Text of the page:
The Presidents further recognized that developing the Afghan National Security Forces’ capabilities is necessary to facilitate implementation of an orderly, conditions-based security transition process. Towards that end, the Afghan Government welcomed the United States’ pledge of continued support to train, equip, and sustain the Afghan National Security Forces, so they can increasingly take the lead in securing and defending their country against internal and external threats. President Karzai joined President Obama in reiterating the need for continued international military assistance to train and equip the Afghan National Security Forces.
Additionally, the United States reaffirmed its commitment to transitioning responsibility for detention facilities to the Afghan Government. This process will begin at the Parwan detention facility in January 2011. Both Presidents recognized that a successful transition will be an important milestone toward achieving President Karzai’s inaugural pledge of having the Afghan Government assume full responsibility over detention operations.
As part of this transition process, President Karzai welcomed continued U.S. assistance to build a safe, secure, and humane corrections system. Underscoring the United States' respect for Afghanistan's sovereignty, President Obama also emphasized his strong desire to see all search, arrest, and detention operations be carried out by the Afghan National Security Forces. He and President Karzai directed their senior defense advisors to accelerate and further clarify the timeline for the transition process, and also to consider additional steps to address this Afghan Government priority.
President Obama and President Karzai recognized the importance of Afghan-led peace and reconciliation efforts. Towards that end, the United States pledged its support for Afghanistan’s reintegration and reconciliation processes, which allow an honorable place in society to those who cut ties with al-Qaeda, cease violence against the Afghan state, and accept the Afghan Constitution, including its protections of human rights and women’s equality.
The United States also welcomed planning towards the Consultative Peace Jirga and expressed support for an inclusive process that includes broad representation from across all of Afghan society – both men and women – and takes into account their concerns and priorities.
Strengthening Governance and Expanding Economic Opportunity
The United States reiterated its commitment to helping ensure that the Afghan Government is able to meet the needs of its people through developing its own institutions and resources. President Karzai expressed deep appreciation for the United States’ long-term civilian commitment to supporting the Afghan people. President Obama pledged continued reconstruction and economic assistance, and he commended Afghanistan’s commitment to develop a plan for more effective and accountable civilian government institutions at the national and sub-national levels.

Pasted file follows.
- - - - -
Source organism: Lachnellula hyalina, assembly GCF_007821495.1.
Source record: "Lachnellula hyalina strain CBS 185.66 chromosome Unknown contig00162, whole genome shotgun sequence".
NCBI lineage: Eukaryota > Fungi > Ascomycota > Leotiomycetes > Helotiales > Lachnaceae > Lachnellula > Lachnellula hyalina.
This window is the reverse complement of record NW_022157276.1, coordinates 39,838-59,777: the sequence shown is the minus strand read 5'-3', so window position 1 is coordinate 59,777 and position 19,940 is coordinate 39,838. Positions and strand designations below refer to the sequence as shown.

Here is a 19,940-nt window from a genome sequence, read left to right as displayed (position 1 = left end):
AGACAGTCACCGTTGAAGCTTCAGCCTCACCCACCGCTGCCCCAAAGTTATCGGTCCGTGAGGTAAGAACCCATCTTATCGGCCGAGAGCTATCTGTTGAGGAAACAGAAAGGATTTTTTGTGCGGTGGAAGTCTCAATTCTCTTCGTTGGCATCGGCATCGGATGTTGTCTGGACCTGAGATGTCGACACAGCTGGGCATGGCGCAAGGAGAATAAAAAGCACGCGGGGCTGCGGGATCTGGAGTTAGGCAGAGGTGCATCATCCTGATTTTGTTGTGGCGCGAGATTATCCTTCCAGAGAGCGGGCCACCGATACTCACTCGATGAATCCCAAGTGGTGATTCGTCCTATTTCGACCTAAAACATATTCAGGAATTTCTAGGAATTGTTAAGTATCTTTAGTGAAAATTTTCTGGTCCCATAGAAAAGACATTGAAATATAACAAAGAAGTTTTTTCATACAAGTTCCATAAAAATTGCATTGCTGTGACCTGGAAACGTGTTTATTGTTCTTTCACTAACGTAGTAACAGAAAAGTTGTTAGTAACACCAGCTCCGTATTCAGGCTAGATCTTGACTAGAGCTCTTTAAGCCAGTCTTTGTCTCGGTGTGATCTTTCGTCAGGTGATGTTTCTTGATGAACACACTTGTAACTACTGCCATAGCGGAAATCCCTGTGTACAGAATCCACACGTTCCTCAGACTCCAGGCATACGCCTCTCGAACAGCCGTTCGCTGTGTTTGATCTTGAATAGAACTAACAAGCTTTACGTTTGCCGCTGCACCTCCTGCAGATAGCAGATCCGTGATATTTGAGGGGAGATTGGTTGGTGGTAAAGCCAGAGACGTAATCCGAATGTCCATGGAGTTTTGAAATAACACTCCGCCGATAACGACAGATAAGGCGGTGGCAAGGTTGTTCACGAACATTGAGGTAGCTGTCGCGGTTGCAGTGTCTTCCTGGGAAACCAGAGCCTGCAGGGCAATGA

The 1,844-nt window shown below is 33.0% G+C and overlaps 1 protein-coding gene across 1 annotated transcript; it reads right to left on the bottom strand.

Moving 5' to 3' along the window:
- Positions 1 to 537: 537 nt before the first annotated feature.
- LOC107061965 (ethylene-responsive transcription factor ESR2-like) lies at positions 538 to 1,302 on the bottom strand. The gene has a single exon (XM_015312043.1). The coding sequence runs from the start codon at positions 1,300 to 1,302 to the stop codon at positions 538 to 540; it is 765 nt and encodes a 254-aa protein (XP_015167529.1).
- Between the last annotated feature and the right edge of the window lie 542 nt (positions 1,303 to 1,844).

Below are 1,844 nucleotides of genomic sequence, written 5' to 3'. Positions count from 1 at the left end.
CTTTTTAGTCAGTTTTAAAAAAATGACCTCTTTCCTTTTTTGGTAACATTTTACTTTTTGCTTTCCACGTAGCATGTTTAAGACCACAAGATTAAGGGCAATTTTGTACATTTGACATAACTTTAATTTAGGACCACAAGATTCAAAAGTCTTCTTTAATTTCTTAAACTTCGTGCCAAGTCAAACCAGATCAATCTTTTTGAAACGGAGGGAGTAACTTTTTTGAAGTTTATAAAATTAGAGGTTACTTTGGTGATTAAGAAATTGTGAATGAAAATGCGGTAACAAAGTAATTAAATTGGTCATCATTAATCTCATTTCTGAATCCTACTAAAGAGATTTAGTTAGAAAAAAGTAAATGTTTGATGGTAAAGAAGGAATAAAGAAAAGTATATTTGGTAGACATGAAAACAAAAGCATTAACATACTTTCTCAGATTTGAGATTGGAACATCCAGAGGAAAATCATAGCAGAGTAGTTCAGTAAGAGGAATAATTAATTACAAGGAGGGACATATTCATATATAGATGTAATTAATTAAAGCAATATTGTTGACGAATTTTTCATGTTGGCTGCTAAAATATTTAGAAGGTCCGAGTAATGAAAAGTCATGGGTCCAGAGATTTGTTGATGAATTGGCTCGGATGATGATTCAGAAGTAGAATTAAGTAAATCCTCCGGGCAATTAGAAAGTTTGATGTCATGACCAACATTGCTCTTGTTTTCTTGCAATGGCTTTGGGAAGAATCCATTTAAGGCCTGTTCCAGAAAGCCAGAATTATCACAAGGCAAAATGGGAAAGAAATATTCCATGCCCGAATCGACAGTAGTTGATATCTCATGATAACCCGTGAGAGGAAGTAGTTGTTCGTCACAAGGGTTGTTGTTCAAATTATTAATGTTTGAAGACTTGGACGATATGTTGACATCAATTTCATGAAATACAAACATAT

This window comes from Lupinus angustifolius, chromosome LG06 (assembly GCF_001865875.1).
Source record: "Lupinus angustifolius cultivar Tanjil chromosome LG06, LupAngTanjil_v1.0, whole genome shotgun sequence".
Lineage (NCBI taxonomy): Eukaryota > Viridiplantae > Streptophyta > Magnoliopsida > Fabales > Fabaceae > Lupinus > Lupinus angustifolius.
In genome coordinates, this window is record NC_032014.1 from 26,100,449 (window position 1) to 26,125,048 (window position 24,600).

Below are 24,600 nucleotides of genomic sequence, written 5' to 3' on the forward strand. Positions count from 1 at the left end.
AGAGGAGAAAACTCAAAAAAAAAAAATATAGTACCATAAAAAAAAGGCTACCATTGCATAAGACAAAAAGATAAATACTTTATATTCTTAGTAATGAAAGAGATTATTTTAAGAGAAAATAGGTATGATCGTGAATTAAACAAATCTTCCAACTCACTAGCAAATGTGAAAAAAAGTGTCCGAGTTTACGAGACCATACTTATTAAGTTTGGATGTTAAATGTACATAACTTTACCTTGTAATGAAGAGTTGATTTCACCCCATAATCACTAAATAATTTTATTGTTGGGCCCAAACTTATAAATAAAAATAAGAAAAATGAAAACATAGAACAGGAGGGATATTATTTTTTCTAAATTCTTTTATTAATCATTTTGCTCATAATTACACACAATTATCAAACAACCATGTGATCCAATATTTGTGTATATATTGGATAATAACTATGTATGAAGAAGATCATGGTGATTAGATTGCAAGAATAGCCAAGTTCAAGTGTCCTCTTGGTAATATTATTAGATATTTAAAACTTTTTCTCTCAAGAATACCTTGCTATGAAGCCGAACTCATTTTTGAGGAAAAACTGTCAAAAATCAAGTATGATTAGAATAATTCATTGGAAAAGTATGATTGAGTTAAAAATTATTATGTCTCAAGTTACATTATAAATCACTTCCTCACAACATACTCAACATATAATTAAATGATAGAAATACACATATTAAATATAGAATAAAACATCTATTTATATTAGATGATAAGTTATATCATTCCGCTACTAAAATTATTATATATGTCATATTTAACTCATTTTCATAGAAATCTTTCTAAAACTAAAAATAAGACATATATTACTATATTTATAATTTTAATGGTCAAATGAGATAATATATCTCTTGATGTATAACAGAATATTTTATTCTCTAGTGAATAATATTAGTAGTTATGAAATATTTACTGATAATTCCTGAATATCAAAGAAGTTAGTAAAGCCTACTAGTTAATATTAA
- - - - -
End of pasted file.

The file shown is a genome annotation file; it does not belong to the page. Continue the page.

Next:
He emphasized the joint efforts by both governments to build Afghan Government capacity and pledged continued technical assistance to improve the accountability, professionalism, financial management, and oversight capacity of key Afghan ministries and institutions so that they can assume greater responsibility for Afghanistan’s economic development.
In this regard, the United States supports the Afghan Government’s intention to launch a number of key infrastructure projects, which are vital for sustainable economic growth and private sector development. Both Presidents also reaffirmed the need for continued progress toward the United States goal of directing at least 50 percent of U.S. assistance through the Afghan Government and for additional mechanisms to enhance coordination of U.S. assistance not yet flowing through the Afghan Government.
Additionally, the United States pledged to expand efforts to hire local staff and procure an increasing percentage of supplies from Afghan sources.
Countering Corruption and Enhancing Accountability
Both countries recognized that fighting against corruption emanating from any source in Afghanistan remains a top priority. President Obama noted his commitment to improving oversight of all U.S. government contracting procedures. President Karzai reaffirmed his inaugural pledge to bring to justice those involved in corrupt activities. Towards that end, the two countries resolved to work jointly to improve accountability in Afghanistan by strengthening key judicial and oversight mechanisms.